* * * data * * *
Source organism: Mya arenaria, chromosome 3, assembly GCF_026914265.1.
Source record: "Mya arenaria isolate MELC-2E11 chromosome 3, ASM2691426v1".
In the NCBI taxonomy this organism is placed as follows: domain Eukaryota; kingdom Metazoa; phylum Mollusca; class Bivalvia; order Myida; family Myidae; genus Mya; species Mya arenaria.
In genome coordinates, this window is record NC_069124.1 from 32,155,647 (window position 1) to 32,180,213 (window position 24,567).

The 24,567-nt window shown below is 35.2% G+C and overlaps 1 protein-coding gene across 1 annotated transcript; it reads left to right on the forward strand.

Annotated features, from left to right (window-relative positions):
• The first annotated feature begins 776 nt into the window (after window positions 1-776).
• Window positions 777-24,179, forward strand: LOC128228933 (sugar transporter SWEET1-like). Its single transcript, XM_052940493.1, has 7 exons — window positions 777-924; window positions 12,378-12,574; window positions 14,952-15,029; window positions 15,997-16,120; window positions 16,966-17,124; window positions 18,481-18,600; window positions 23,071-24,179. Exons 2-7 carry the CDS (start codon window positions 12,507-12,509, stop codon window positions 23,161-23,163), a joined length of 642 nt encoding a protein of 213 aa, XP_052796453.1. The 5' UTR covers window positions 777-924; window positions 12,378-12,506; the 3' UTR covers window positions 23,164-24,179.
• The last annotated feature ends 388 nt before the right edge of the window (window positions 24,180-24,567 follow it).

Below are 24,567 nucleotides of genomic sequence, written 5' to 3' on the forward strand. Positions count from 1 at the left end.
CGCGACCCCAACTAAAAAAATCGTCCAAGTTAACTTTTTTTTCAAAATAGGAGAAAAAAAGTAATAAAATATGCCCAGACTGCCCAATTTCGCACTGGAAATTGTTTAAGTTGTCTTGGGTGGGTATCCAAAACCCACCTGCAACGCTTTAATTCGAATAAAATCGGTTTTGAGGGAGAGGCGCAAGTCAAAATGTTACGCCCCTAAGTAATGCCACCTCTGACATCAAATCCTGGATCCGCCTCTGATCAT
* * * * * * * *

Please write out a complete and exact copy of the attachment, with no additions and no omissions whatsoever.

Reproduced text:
Source organism: Mya arenaria, chromosome 3, assembly GCF_026914265.1.
Source record: "Mya arenaria isolate MELC-2E11 chromosome 3, ASM2691426v1".
In the NCBI taxonomy this organism is placed as follows: domain Eukaryota; kingdom Metazoa; phylum Mollusca; class Bivalvia; order Myida; family Myidae; genus Mya; species Mya arenaria.
In genome coordinates, this window is record NC_069124.1 from 32,155,647 (window position 1) to 32,180,213 (window position 24,567).

The 24,567-nt window shown below is 35.2% G+C and overlaps 1 protein-coding gene across 1 annotated transcript; it reads left to right on the forward strand.

Annotated features, from left to right (window-relative positions):
• The first annotated feature begins 776 nt into the window (after window positions 1-776).
• Window positions 777-24,179, forward strand: LOC128228933 (sugar transporter SWEET1-like). Its single transcript, XM_052940493.1, has 7 exons — window positions 777-924; window positions 12,378-12,574; window positions 14,952-15,029; window positions 15,997-16,120; window positions 16,966-17,124; window positions 18,481-18,600; window positions 23,071-24,179. Exons 2-7 carry the CDS (start codon window positions 12,507-12,509, stop codon window positions 23,161-23,163), a joined length of 642 nt encoding a protein of 213 aa, XP_052796453.1. The 5' UTR covers window positions 777-924; window positions 12,378-12,506; the 3' UTR covers window positions 23,164-24,179.
• The last annotated feature ends 388 nt before the right edge of the window (window positions 24,180-24,567 follow it).

Below are 24,567 nucleotides of genomic sequence, written 5' to 3' on the forward strand. Positions count from 1 at the left end.
CGCGACCCCAACTAAAAAAATCGTCCAAGTTAACTTTTTTTTCAAAATAGGAGAAAAAAAGTAATAAAATATGCCCAGACTGCCCAATTTCGCACTGGAAATTGTTTAAGTTGTCTTGGGTGGGTATCCAAAACCCACCTGCAACGCTTTAATTCGAATAAAATCGGTTTTGAGGGAGAGGCGCAAGTCAAAATGTTACGCCCCTAAGTAATGCCACCTCTGACATCAAATCCTGGATCCGCCTCTGATCAT